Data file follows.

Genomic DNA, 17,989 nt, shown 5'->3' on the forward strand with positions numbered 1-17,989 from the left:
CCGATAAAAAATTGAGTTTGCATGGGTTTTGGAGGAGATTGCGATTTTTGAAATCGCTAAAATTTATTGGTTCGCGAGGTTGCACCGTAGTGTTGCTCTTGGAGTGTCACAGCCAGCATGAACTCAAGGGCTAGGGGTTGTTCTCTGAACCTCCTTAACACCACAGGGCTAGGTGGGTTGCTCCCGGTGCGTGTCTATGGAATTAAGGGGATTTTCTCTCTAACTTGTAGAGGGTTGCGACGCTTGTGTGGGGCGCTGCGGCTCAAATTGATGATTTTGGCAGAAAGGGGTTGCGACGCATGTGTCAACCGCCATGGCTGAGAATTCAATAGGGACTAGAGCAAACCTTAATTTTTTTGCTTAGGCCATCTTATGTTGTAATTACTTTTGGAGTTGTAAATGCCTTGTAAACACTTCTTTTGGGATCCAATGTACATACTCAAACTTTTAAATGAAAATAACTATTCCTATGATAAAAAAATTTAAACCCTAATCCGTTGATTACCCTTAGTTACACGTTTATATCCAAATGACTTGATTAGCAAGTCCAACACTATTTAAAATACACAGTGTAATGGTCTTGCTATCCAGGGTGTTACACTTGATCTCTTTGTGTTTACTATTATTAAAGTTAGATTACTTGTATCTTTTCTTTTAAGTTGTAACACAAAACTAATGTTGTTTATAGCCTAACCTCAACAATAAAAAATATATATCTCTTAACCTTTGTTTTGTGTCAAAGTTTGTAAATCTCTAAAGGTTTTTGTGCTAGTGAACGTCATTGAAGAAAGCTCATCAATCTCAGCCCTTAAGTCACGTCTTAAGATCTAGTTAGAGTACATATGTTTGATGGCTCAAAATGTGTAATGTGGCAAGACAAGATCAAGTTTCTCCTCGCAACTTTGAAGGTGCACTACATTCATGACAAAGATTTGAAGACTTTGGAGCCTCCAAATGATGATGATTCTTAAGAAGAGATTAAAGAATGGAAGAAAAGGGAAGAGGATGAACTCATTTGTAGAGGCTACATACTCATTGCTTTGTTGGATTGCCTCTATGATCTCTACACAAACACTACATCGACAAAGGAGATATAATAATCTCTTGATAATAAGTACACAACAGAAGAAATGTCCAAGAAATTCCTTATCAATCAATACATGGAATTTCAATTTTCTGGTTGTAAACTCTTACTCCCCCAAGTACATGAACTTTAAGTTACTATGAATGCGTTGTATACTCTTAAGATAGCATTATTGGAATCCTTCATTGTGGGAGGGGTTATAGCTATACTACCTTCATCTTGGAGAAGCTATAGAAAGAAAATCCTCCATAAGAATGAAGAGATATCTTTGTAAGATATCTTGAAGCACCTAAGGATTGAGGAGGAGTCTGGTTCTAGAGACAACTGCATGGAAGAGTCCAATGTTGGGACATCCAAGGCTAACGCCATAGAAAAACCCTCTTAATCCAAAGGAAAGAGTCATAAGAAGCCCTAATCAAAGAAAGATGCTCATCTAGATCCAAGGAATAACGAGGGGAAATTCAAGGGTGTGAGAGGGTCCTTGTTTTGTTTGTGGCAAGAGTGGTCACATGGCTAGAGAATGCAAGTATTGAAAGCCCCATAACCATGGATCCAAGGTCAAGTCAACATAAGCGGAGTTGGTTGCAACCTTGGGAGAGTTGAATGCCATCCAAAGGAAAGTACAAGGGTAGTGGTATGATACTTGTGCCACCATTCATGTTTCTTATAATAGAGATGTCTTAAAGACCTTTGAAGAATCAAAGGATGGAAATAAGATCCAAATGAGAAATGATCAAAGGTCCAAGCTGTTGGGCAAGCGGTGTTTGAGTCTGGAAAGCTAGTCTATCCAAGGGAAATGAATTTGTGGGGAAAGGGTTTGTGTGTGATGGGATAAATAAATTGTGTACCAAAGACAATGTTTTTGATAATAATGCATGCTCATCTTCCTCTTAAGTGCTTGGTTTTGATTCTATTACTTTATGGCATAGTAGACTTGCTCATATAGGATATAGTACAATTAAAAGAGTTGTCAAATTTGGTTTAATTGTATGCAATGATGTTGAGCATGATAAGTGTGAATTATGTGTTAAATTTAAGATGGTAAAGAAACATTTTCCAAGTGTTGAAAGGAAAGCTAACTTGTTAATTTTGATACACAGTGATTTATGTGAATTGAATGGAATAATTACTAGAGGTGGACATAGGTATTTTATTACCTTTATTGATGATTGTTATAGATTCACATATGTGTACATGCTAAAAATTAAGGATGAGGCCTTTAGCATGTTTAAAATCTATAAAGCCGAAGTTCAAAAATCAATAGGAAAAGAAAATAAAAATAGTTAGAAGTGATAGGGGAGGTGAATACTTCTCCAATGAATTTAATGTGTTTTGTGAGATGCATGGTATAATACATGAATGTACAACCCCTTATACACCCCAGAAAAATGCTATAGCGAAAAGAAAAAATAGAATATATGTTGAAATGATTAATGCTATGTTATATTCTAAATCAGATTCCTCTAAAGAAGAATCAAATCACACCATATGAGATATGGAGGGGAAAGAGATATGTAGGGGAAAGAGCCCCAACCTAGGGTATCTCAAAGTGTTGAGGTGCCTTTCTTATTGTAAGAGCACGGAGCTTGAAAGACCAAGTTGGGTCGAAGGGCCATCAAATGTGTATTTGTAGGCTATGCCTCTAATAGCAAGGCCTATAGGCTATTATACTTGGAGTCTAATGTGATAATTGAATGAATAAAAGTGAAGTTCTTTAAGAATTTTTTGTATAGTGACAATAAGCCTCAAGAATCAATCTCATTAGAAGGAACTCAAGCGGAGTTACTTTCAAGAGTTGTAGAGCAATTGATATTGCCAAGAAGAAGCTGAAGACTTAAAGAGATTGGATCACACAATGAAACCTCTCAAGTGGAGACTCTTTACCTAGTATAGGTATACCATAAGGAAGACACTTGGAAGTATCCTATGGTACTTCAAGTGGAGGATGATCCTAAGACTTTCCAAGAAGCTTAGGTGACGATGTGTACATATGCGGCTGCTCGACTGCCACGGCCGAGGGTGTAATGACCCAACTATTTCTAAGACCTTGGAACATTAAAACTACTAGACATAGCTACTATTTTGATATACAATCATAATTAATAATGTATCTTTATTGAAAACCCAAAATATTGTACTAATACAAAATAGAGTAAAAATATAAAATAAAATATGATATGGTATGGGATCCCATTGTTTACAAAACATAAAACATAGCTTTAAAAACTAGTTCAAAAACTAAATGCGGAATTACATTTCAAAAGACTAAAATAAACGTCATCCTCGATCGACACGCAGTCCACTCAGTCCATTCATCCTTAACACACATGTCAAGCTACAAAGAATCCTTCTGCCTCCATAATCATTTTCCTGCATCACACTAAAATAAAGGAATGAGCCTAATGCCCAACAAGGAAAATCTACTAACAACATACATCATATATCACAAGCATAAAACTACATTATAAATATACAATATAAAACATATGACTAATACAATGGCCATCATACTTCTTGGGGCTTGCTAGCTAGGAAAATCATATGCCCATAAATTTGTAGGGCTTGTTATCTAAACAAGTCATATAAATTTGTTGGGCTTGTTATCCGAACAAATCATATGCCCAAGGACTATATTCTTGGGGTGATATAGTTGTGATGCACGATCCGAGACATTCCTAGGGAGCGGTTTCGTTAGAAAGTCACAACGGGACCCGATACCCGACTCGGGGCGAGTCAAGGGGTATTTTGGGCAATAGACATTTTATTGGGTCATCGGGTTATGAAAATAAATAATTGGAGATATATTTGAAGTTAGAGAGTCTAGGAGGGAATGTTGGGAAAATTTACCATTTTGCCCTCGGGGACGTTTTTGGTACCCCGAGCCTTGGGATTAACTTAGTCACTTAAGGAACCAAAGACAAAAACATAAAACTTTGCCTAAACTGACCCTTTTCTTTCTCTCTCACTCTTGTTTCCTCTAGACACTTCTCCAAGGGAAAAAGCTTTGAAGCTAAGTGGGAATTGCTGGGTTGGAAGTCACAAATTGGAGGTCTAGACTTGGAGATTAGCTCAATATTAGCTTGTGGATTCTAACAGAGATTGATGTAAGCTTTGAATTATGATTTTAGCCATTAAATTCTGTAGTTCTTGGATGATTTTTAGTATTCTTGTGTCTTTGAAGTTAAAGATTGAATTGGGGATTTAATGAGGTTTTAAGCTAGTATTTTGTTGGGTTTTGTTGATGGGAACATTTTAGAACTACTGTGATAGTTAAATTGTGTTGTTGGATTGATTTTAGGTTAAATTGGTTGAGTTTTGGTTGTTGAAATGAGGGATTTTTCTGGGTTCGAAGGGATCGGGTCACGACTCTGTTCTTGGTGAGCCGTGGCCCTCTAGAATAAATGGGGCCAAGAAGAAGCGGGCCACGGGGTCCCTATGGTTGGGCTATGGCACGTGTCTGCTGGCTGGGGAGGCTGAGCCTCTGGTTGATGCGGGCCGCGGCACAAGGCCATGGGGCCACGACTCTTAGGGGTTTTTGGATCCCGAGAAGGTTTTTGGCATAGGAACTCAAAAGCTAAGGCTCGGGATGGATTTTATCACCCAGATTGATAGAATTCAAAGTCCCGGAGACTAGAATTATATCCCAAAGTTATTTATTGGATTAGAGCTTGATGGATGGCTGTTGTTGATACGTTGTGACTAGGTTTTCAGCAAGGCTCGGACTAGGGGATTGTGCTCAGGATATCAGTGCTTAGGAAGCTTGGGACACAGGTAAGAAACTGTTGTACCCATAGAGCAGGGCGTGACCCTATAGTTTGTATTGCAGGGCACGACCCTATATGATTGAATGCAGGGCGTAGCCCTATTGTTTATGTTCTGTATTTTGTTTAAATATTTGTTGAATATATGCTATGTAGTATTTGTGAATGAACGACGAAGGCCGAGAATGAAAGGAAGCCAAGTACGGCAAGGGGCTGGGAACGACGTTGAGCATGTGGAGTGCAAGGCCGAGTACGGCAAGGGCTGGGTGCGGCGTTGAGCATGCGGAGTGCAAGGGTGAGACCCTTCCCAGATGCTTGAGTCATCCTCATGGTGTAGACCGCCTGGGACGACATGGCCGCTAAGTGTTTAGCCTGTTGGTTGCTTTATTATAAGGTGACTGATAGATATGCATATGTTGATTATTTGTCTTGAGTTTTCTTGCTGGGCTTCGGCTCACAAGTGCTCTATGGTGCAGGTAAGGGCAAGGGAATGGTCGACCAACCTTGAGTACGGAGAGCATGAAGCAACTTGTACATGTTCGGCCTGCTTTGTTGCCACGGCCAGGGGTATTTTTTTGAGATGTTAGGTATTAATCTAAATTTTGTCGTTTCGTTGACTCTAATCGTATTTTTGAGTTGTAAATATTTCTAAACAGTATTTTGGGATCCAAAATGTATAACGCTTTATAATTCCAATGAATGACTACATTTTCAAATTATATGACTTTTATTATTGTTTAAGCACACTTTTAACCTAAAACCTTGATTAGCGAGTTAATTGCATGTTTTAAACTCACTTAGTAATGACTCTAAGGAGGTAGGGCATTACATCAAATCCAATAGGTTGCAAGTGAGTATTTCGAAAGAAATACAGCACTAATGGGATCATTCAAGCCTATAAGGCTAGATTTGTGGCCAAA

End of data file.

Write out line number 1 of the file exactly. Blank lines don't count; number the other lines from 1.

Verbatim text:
Genomic DNA, 17,989 nt, shown 5'->3' on the forward strand with positions numbered 1-17,989 from the left: